The dose of inhaled beta2-Agonists on athletic performance in non-asthmatic elite athletes: competitive or statistical significance?
The purpose of this study is to determine the dose-response effects of inhaled B2-agonists on exercise performance in elite non-asthmatic athletes using a sport specific test of performance. To investigate the dose-response effect of inhaled B2-agonists (IBA) on athletic performance elite, male, non-asthmatic cyclists will volunteer to participate in this randomized, double-blind repeated measures study. The sample size will be determined following a pilot study to determine the within-subject variability in a simulated 20km time trial. The minimum worthwhile difference in performance will be equivalent to 0.5-0.7 of the within-subject coefficient of variance. Subjects will be screened for asthma using a eucapneic voluntary hyperpnea test with positive responders excluded from the study. Following baseline measurements, height, weight, V02, average performance velocity, average performance in watts, and 20km time trial performance will be measured in the laboratory during each of 4 testing sessions. The order of treatment will be randomized among placebo, 200~.tg, 400~.ig, and 800~.tg of salbutamol administered by inhaler. The results of this study will determine whether the administration of BA influences performance in elite cyclists from competitive and statistically significant perspectives. Additionally, this study will determine if there is a dose response relationship between IBA, exercise performance and the appearance of salbutamol in the urine.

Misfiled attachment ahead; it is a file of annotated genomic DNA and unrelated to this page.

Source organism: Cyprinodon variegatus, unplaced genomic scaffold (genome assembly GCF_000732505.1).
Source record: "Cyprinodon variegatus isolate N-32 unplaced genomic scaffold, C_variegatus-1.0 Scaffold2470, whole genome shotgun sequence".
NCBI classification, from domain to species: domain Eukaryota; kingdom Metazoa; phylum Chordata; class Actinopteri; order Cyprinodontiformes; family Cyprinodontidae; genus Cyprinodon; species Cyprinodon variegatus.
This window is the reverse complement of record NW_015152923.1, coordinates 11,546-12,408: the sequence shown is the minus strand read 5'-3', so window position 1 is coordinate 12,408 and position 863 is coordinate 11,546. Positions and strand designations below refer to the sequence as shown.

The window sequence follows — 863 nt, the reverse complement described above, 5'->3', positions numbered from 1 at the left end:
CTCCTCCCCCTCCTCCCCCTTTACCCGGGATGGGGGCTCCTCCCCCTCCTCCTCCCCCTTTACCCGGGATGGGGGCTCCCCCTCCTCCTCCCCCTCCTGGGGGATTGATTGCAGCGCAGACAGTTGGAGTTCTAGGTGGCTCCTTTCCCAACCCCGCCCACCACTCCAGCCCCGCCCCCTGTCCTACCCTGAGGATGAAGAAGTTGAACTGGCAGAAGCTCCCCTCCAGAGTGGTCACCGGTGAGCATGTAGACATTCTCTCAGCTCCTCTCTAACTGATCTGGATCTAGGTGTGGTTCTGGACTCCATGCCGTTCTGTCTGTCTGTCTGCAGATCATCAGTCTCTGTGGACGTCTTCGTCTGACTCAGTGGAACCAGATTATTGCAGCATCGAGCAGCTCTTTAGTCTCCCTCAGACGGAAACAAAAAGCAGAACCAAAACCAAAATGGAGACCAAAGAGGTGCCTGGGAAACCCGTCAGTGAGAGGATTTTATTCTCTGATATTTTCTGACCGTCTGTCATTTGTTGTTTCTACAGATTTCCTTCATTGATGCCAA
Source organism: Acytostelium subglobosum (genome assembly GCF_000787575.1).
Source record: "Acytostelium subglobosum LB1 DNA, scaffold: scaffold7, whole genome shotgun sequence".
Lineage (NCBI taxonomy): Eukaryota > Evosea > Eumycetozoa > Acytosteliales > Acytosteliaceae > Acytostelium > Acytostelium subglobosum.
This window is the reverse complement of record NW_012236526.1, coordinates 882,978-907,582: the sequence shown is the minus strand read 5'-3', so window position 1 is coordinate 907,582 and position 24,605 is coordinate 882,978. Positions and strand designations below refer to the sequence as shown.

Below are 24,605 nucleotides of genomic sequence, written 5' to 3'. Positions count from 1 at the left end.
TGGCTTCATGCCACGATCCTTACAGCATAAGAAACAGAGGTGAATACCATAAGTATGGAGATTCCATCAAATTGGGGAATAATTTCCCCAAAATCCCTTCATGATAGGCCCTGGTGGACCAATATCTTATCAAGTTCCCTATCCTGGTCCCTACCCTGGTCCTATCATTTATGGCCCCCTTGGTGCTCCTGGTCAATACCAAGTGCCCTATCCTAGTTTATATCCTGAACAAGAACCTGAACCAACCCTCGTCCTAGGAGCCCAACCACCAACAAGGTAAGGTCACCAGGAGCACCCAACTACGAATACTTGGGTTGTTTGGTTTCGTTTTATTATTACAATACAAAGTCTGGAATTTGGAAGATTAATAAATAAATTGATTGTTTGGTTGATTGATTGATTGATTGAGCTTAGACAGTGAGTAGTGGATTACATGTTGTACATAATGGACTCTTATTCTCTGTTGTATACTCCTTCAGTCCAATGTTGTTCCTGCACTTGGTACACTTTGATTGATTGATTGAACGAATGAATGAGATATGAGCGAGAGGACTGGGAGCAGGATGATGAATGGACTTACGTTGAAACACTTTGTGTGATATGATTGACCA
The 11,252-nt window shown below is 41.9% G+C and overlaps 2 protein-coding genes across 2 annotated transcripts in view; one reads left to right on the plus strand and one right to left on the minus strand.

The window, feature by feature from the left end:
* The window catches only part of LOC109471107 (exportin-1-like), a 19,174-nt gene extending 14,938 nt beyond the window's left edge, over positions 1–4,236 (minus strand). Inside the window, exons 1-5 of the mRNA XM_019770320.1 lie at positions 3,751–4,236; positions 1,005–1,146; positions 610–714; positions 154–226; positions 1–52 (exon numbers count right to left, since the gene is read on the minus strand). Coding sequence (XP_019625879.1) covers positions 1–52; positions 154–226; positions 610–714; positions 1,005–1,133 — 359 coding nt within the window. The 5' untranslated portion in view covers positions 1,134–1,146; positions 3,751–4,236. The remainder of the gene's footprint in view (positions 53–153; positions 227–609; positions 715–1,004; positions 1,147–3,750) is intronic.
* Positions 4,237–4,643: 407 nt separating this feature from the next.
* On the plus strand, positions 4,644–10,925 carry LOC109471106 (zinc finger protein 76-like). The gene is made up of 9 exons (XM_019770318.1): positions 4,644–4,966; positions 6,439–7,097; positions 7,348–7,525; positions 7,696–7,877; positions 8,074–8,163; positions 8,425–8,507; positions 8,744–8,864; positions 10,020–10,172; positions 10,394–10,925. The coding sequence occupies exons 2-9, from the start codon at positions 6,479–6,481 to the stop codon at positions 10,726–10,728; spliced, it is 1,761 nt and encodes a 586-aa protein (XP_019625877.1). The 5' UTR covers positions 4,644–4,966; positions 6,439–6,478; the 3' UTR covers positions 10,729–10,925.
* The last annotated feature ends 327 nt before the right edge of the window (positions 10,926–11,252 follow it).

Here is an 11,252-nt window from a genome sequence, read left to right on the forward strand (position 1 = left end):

The intention of this project was to address two questions: what are the relationships between SAL dose and exercise performance in a simulated cycling time-trail, and what are the effects of dose on cSAL as used in doping control? Two studies were used to demonstrate that inhaled SAL does not enhance endurance performance in non-asthmatic athletes when using a highly reproducible and sport-specific test. This is the first examination of the dose-response effect of inhaled salbutamol using a sport-specific performance evaluation and used a substantially larger sample size (n=27) compared to most previous work. The lack of a dose-response relationship further supports previous findings that acute SAL inhalation does not enhance exercise performance in non-asthmatics. Furthermore, the short duration of the time trial may not have provided sufficient stimulus for changes in hydration status that can accompany longer duration exercise. Even though most urine samples generally fell well below the WADA limit of 1000 ng/mL, the possibility exists for individuals to exceed this value following inhaled administration. A significant relationship between cSAL and urine SG was observed at higher doses, signifying the potential impact of hydration on values observed in doping control. As with exercise, the role of hydration and individual differences in absorption, metabolism, and excretion on cSAL require further investigation. It is also noted that the finding of SAL to be non-ergogenic cannot preclude the possibility that continued, short-term (2-3 weeks) use of inhaled SAL would not be performance enhancing. Regular use of SAL during both training and competition would be expected and I is possible that continued elevated plasma levels following inhalation may increase ergogenic properties of SAL. Future research needs to be conducted to eliminate this possibility. Lastly, it was observed that a large portion (~19%) of the cyclists/triathletes tested were susceptible to airway hyperresponsiveness. Although a small number of cyclists and triathletes were recruited for these studies, the possibility exists that there is a significant portion of this athlete population competing with impaired airway function unbeknownst to them. Although potential mechanisms for increased airway hyperresponsiveness in certain athletes have been postulated, longitudinal research is required to track changes in airway function with length of time in specific sports. In conclusion, this project demonstrated a lack of dose-response in relationship with SAL and exercise performance in non-asthmatic athletes and that urine cSAL following exercise are highly variable and dosedependent.